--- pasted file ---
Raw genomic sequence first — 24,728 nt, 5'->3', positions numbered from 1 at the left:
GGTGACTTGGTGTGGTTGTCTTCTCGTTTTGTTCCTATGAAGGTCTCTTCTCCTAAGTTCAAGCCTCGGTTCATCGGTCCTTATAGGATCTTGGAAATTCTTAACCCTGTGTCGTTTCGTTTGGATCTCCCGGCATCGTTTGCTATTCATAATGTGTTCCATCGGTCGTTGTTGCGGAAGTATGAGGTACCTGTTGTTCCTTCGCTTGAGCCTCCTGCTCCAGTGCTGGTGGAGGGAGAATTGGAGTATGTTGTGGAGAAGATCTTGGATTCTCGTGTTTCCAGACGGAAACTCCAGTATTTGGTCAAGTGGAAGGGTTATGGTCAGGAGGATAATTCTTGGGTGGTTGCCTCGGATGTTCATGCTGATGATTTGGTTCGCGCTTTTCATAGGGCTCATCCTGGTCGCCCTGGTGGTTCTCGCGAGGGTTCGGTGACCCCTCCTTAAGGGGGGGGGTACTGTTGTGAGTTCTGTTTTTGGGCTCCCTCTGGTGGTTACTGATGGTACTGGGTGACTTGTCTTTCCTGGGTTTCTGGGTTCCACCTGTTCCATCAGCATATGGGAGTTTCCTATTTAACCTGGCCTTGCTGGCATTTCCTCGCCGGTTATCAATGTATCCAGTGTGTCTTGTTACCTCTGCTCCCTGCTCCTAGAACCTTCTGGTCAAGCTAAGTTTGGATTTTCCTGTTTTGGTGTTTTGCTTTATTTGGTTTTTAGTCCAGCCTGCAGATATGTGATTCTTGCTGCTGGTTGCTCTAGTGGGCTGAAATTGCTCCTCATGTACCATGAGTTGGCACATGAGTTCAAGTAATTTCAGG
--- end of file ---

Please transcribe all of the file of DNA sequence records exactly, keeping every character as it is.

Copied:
Raw genomic sequence first — 24,728 nt, 5'->3', positions numbered from 1 at the left:
GGTGACTTGGTGTGGTTGTCTTCTCGTTTTGTTCCTATGAAGGTCTCTTCTCCTAAGTTCAAGCCTCGGTTCATCGGTCCTTATAGGATCTTGGAAATTCTTAACCCTGTGTCGTTTCGTTTGGATCTCCCGGCATCGTTTGCTATTCATAATGTGTTCCATCGGTCGTTGTTGCGGAAGTATGAGGTACCTGTTGTTCCTTCGCTTGAGCCTCCTGCTCCAGTGCTGGTGGAGGGAGAATTGGAGTATGTTGTGGAGAAGATCTTGGATTCTCGTGTTTCCAGACGGAAACTCCAGTATTTGGTCAAGTGGAAGGGTTATGGTCAGGAGGATAATTCTTGGGTGGTTGCCTCGGATGTTCATGCTGATGATTTGGTTCGCGCTTTTCATAGGGCTCATCCTGGTCGCCCTGGTGGTTCTCGCGAGGGTTCGGTGACCCCTCCTTAAGGGGGGGGGTACTGTTGTGAGTTCTGTTTTTGGGCTCCCTCTGGTGGTTACTGATGGTACTGGGTGACTTGTCTTTCCTGGGTTTCTGGGTTCCACCTGTTCCATCAGCATATGGGAGTTTCCTATTTAACCTGGCCTTGCTGGCATTTCCTCGCCGGTTATCAATGTATCCAGTGTGTCTTGTTACCTCTGCTCCCTGCTCCTAGAACCTTCTGGTCAAGCTAAGTTTGGATTTTCCTGTTTTGGTGTTTTGCTTTATTTGGTTTTTAGTCCAGCCTGCAGATATGTGATTCTTGCTGCTGGTTGCTCTAGTGGGCTGAAATTGCTCCTCATGTACCATGAGTTGGCACATGAGTTCAAGTAATTTCAGG